LONDON (Reuters) - Green energy opportunities are emerging after dismal returns this year, led by a buoyant solar industry and government renewable energy targets, but more support was needed to convince the world's biggest investors.
Optimism was returning to the renewable energy market, blocked after project finance froze in the global financial crisis, executives told the Reuters Climate and Alternative Energy Summit this week.
"Really we've kind of bottlenecked at the funding or financing stage of the project development," said Jim Davis, president of Chevron Energy Solutions, which develops cleantech projects for public-sector customers, and especially solar.
Now, banks were "becoming a little bit easier to deal with again, and they are moving a little bit faster. I think that's going to just continue," he said.
In the vacuum without a post-2012 global climate deal, as U.N. talks falter, national and regional targets and subsidies were driving investment.
The European Union, for example, has a binding target to get a fifth of the bloc's energy from renewable sources by 2020 compared with about 10 percent now.
"It's a massive opportunity," said Stephen Lilley, head of renewable energy infrastructure at Climate Change Capital, which has about 1 billion pounds under management and is targeting the European renewables market.
Advisory firm Ernst & Young this week estimated that Britain alone needed 450 billion pounds ($721 billion) capital investment through 2025 to meet its green energy goals.
Emerging economies had also set demanding targets, said Scott McGregor, chief executive of the UK-based carbon investor Camco, which last month announced a tie-up with the Malaysian government's investment arm.
"There's a significant amount of clean energy tariffs, subsidies and cheap debt," he said, resulting from Malaysia's target to cut greenhouse gases per unit of economic output.
Graphic on Green Funds Returns:
In Europe, solar support has been cut in Germany, the Czech Republic and Spain. But Bank of America Merrill Lynch said in a report on Wednesday that feed-in tariff reductions in 2011 would not dent European demand significantly.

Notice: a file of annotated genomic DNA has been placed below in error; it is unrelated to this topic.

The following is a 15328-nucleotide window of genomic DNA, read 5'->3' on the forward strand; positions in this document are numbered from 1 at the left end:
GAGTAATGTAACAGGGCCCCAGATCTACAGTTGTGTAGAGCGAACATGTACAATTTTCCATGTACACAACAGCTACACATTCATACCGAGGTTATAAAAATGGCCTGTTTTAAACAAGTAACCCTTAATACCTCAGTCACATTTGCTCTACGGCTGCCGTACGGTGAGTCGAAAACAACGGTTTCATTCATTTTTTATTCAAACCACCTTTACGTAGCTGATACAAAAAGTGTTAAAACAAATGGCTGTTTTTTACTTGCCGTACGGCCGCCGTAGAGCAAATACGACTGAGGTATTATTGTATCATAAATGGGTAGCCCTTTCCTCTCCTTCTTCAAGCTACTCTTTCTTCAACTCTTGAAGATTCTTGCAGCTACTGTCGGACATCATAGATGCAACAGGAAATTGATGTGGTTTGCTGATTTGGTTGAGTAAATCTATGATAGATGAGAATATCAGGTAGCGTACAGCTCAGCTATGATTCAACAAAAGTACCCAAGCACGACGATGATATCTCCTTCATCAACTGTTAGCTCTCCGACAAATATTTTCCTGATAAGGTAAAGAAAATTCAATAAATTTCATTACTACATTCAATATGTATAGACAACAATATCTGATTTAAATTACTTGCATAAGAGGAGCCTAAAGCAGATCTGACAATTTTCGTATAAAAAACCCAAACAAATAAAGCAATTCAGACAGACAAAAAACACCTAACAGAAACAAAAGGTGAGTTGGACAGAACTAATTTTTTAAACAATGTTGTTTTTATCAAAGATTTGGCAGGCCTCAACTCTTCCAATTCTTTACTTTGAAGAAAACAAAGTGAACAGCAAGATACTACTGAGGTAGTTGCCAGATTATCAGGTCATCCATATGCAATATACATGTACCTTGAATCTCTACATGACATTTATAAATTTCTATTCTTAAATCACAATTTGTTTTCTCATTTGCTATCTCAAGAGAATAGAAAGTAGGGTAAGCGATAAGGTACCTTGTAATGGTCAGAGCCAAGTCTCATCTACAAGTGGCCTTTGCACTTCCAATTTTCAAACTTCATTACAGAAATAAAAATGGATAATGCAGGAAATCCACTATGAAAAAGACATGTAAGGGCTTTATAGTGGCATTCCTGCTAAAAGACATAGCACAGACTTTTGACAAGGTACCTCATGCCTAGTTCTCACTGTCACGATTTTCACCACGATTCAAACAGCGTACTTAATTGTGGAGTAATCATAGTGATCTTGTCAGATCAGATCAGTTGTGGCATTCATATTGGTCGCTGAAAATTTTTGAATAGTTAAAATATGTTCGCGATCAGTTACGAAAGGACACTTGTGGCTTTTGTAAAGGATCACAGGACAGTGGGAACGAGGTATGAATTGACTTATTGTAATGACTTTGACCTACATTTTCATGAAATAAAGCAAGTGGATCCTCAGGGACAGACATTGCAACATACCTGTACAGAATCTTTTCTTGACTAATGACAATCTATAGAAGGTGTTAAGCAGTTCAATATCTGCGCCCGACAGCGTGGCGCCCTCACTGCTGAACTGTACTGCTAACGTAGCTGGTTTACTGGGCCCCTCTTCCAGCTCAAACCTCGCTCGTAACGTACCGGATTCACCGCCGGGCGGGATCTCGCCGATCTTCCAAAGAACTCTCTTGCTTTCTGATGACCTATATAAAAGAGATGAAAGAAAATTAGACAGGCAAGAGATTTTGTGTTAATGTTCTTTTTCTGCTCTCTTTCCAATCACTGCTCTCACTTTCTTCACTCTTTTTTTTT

"In the context of the stock market, we believe cleantech offers more potential upside than most sectors," said Bank of America Merrill Lynch in a separate report, "Alternative Energy Perspective," published on Monday.
The bank's cleantech index had underperformed the S&P 500 by about 20 percent year to date, the report said, but moved up in line with the wider market in the third quarter.
That mirrored data from Lipper, a Thomson Reuters company, which show clean energy and technology funds moving into positive territory.
For example, returns averaged across 154 such funds outside the United States were up 3.6 percent in the month to September 30, and up 3.9 percent for the third quarter, but down over longer time periods, for example falling nearly 5 percent year to date.
Such falls were a concern for mainstream, non-specialist investors, said Rob Lake, head of sustainability and governance at the Dutch pension asset manager, APG, which has 250 billion euros ($352 billion) under management.
"We don't give special treatment to investments in renewables, whether infrastructure or listed equities. We invest in them if they're attractive."
When asked what policy would make a particular difference, he said: "Cap and trade legislation in the United States." A draft U.S. climate bill is stalled in the senate.
-- Additional reporting by Nina Chestney in London, Alister Doyle in Oslo, Braden Reddall and Peter Henderson in San Francisco
Editing by Erica Billingham